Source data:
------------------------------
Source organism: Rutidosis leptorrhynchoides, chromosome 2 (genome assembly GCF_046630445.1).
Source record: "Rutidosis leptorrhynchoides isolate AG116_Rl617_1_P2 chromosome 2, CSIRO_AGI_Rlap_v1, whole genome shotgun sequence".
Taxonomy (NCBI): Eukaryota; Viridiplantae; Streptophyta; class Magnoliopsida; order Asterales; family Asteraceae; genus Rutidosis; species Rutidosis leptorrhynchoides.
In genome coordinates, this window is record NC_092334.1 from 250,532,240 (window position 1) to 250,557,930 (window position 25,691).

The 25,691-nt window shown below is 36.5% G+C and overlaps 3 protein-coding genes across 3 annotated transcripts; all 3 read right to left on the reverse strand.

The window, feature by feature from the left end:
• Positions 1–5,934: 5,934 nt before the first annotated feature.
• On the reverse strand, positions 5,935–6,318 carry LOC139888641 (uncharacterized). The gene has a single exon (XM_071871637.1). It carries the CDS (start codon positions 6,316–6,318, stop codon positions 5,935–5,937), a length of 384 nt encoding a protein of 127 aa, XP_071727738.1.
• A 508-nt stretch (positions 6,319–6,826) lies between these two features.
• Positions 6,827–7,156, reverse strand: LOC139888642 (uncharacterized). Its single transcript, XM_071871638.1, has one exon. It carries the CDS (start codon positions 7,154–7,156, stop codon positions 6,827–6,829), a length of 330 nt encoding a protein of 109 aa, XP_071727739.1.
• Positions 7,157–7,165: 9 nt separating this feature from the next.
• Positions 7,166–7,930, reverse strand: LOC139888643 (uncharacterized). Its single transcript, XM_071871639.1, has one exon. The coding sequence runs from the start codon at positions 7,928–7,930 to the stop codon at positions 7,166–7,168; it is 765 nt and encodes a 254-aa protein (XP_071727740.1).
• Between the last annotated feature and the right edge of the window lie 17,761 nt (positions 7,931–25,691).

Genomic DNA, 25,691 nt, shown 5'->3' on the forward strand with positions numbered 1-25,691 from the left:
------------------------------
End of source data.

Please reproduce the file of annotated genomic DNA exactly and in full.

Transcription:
Source organism: Rutidosis leptorrhynchoides, chromosome 2 (genome assembly GCF_046630445.1).
Source record: "Rutidosis leptorrhynchoides isolate AG116_Rl617_1_P2 chromosome 2, CSIRO_AGI_Rlap_v1, whole genome shotgun sequence".
Taxonomy (NCBI): Eukaryota; Viridiplantae; Streptophyta; class Magnoliopsida; order Asterales; family Asteraceae; genus Rutidosis; species Rutidosis leptorrhynchoides.
In genome coordinates, this window is record NC_092334.1 from 250,532,240 (window position 1) to 250,557,930 (window position 25,691).

The 25,691-nt window shown below is 36.5% G+C and overlaps 3 protein-coding genes across 3 annotated transcripts; all 3 read right to left on the reverse strand.

The window, feature by feature from the left end:
• Positions 1–5,934: 5,934 nt before the first annotated feature.
• On the reverse strand, positions 5,935–6,318 carry LOC139888641 (uncharacterized). The gene has a single exon (XM_071871637.1). It carries the CDS (start codon positions 6,316–6,318, stop codon positions 5,935–5,937), a length of 384 nt encoding a protein of 127 aa, XP_071727738.1.
• A 508-nt stretch (positions 6,319–6,826) lies between these two features.
• Positions 6,827–7,156, reverse strand: LOC139888642 (uncharacterized). Its single transcript, XM_071871638.1, has one exon. It carries the CDS (start codon positions 7,154–7,156, stop codon positions 6,827–6,829), a length of 330 nt encoding a protein of 109 aa, XP_071727739.1.
• Positions 7,157–7,165: 9 nt separating this feature from the next.
• Positions 7,166–7,930, reverse strand: LOC139888643 (uncharacterized). Its single transcript, XM_071871639.1, has one exon. The coding sequence runs from the start codon at positions 7,928–7,930 to the stop codon at positions 7,166–7,168; it is 765 nt and encodes a 254-aa protein (XP_071727740.1).
• Between the last annotated feature and the right edge of the window lie 17,761 nt (positions 7,931–25,691).

Genomic DNA, 25,691 nt, shown 5'->3' on the forward strand with positions numbered 1-25,691 from the left: